Last week the American Civil Liberties Union filed suit against James Clapper, the Director of National Intelligence, arguing that its recently disclosed surveillance programs which track the phone and Internet use of citizens violate the United States constitutional rights of free speech, association, and privacy.
Here's hoping the ACLU doesn't make a stop at my house any time soon. Because I am pretty sure the surveillance programs utilized by this mother would not pass muster.
Based on my experience, there are two types of parents in the world. There are those who claim to trust their kids 100% and would never even dream of voyeuristically reading their offspring's emails or "accidentally" listen to one of their kid's cell phone messages. And I wholeheartedly admire their will power.
But for better or for worse, there a whole lot of parents out there like me who don't see the occasional (ok, regular) delve into text message threads or browse through social media accounts as an invasion of anything. Free speech is fine in theory -- until you find out your oldest has made some pretty poor choices regarding the use of vulgar language on Facebook. And no, kids, you can't just "associate" with anyone you darn well please, especially unsupervised in a friend's basement as your latest text messages have lead me to believe you might be doing.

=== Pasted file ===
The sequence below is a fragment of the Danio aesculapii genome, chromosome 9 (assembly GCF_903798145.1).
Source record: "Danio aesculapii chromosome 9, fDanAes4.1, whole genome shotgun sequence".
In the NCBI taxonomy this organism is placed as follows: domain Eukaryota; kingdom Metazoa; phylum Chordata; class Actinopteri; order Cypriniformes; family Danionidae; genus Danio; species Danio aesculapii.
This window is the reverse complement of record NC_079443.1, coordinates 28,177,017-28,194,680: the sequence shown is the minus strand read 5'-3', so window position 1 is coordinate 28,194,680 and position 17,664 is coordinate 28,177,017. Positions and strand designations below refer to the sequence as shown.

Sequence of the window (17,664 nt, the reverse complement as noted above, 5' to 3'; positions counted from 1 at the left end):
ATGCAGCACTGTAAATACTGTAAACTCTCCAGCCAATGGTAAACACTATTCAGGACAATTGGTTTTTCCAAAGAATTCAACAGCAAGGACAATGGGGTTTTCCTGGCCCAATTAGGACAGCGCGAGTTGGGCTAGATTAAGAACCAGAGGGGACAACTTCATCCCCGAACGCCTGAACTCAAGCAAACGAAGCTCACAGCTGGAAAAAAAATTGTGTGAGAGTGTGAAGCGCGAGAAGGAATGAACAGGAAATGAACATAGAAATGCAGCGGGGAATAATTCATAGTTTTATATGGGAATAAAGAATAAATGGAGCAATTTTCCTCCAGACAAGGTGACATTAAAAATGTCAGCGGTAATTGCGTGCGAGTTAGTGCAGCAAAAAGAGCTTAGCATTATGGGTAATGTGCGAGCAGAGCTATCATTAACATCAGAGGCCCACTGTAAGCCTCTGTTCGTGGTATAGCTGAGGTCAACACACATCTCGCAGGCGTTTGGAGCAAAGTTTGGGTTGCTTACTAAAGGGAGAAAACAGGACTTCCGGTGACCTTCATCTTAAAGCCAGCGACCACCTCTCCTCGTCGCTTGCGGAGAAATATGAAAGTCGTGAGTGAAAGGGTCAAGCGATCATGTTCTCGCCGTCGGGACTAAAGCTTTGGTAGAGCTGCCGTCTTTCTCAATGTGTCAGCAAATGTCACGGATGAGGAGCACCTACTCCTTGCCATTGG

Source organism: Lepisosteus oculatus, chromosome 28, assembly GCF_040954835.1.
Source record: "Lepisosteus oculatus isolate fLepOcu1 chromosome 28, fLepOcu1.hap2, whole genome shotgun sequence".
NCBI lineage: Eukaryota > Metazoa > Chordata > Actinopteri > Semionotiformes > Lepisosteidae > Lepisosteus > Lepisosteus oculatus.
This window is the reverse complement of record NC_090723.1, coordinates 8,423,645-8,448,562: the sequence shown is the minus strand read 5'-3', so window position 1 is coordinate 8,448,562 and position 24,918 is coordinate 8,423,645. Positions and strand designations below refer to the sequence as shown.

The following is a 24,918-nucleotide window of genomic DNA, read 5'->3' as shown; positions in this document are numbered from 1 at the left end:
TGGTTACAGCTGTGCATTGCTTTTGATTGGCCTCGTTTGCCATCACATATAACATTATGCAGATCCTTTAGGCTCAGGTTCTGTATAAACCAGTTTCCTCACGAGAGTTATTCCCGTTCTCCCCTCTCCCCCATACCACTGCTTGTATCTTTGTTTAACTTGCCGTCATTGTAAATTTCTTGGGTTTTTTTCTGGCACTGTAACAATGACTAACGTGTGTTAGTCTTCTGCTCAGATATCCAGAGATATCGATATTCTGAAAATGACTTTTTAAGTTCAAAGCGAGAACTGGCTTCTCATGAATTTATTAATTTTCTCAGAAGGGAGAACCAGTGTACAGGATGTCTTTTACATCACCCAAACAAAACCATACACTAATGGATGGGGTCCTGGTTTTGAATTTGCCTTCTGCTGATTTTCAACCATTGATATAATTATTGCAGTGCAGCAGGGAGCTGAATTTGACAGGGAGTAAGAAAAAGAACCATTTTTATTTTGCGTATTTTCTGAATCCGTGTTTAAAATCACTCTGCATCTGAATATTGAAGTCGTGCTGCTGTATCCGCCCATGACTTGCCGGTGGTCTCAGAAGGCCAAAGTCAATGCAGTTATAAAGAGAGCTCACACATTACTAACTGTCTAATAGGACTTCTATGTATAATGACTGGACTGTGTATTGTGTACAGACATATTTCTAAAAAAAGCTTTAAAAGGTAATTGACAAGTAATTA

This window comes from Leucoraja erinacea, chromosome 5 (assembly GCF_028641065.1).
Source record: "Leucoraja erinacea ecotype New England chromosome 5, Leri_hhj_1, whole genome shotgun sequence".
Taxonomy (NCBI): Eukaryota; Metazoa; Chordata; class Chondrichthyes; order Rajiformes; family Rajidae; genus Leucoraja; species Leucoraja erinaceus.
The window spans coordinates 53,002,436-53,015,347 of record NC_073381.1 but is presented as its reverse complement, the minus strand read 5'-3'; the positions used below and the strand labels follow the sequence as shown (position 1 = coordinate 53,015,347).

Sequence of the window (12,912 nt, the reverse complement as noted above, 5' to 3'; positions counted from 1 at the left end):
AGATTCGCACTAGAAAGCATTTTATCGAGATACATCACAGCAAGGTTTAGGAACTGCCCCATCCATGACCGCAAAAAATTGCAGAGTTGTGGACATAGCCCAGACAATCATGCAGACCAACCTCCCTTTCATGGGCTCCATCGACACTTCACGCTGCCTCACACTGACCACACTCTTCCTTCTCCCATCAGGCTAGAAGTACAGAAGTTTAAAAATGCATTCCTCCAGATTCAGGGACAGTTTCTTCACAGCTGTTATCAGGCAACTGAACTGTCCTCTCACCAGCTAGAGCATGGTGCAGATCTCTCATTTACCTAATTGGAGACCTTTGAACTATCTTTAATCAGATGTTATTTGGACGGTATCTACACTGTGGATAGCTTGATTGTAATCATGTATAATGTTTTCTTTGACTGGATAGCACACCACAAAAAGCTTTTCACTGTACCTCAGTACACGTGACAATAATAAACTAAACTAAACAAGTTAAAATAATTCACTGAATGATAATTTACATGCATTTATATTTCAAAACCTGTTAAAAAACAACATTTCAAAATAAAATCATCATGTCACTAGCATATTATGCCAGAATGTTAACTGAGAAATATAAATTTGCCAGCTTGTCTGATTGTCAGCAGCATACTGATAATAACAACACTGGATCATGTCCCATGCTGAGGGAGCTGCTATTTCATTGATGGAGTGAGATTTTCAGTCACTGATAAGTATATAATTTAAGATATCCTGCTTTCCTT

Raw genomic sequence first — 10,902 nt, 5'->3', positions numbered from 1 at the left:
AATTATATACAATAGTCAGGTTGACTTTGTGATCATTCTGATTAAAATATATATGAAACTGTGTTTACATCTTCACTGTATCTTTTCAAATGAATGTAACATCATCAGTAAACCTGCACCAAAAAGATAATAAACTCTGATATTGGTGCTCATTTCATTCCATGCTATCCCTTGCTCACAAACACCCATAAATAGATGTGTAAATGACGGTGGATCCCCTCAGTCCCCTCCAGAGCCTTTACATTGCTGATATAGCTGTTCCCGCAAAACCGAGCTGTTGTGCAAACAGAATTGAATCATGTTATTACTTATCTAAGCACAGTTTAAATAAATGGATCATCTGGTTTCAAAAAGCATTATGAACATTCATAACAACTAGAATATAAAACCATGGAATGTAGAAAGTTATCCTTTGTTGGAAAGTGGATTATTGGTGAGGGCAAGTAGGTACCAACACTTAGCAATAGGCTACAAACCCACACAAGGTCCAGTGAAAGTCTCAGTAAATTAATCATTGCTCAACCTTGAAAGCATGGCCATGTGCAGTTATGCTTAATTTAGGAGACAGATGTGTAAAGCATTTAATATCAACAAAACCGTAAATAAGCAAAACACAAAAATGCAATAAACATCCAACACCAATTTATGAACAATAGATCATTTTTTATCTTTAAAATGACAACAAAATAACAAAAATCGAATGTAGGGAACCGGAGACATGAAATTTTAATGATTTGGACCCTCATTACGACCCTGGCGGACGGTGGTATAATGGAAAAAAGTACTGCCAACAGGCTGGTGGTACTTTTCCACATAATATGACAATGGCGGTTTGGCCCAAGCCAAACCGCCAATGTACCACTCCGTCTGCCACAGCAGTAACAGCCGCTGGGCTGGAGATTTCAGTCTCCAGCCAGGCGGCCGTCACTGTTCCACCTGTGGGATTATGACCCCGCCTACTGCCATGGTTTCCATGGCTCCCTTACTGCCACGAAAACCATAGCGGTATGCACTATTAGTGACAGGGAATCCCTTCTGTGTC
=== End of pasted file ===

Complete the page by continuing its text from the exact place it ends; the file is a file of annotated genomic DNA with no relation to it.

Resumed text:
Your right to privacy (except in the bathroom) will come at 18, perhaps even 21. Until then I have a right, while not constitutional, to know where you are, what you are doing, and who you are doing it with.
I don't feel what I do is extreme. I have not installed GPS devices on my teens cell phones (yet) or hidden cameras in the house. But it's a brave new world out there of suggestive "selfies" and cyber bullying. And this mom just isn't feeling that brave.
I know my kids are probably dabbling in on-line worlds I haven't even ventured onto like Viddy and Instagram. Trust me, parents of young children, Club Penguin can become "Club" Pinterest before you know it.
I know it's a really hard thing to say you don't completely trust your child. Especially when he or she hasn't screwed anything up (that you know of) too terribly yet. But I remember when I was a kid. And I was a good kid. And I did a whole lot of unwise things that weren't completely trustworthy.
So for as long as they live in a house where my name is on the mortgage, I will monitor search histories, Skype conversations and on-line gaming worlds.
In other words, I will continue to act as a maternal Matahari. At least until another ACLU is formed-the Adolescent Civil Liberties Union.